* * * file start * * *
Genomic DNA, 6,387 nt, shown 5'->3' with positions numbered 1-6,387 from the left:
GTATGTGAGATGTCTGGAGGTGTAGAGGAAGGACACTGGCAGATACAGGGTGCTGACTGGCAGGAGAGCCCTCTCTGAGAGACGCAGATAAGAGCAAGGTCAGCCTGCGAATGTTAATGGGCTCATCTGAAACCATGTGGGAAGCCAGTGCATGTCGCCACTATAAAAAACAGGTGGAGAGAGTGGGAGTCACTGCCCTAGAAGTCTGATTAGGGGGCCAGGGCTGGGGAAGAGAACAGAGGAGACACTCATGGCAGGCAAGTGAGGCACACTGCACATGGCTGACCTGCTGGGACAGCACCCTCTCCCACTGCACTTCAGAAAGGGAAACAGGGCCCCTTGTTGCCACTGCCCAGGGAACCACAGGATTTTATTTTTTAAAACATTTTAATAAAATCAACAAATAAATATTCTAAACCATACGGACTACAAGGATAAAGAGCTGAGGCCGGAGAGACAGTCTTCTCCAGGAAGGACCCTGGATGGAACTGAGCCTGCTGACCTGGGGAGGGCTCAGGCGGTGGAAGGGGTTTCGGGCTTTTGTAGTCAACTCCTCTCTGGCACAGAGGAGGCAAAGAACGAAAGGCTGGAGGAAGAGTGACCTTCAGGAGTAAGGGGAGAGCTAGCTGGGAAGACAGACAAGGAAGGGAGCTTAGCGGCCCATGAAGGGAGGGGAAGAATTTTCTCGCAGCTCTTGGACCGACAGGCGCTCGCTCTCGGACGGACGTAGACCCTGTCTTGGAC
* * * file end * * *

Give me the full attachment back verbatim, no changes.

Genomic DNA, 6,387 nt, shown 5'->3' with positions numbered 1-6,387 from the left:
GTATGTGAGATGTCTGGAGGTGTAGAGGAAGGACACTGGCAGATACAGGGTGCTGACTGGCAGGAGAGCCCTCTCTGAGAGACGCAGATAAGAGCAAGGTCAGCCTGCGAATGTTAATGGGCTCATCTGAAACCATGTGGGAAGCCAGTGCATGTCGCCACTATAAAAAACAGGTGGAGAGAGTGGGAGTCACTGCCCTAGAAGTCTGATTAGGGGGCCAGGGCTGGGGAAGAGAACAGAGGAGACACTCATGGCAGGCAAGTGAGGCACACTGCACATGGCTGACCTGCTGGGACAGCACCCTCTCCCACTGCACTTCAGAAAGGGAAACAGGGCCCCTTGTTGCCACTGCCCAGGGAACCACAGGATTTTATTTTTTAAAACATTTTAATAAAATCAACAAATAAATATTCTAAACCATACGGACTACAAGGATAAAGAGCTGAGGCCGGAGAGACAGTCTTCTCCAGGAAGGACCCTGGATGGAACTGAGCCTGCTGACCTGGGGAGGGCTCAGGCGGTGGAAGGGGTTTCGGGCTTTTGTAGTCAACTCCTCTCTGGCACAGAGGAGGCAAAGAACGAAAGGCTGGAGGAAGAGTGACCTTCAGGAGTAAGGGGAGAGCTAGCTGGGAAGACAGACAAGGAAGGGAGCTTAGCGGCCCATGAAGGGAGGGGAAGAATTTTCTCGCAGCTCTTGGACCGACAGGCGCTCGCTCTCGGACGGACGTAGACCCTGTCTTGGAC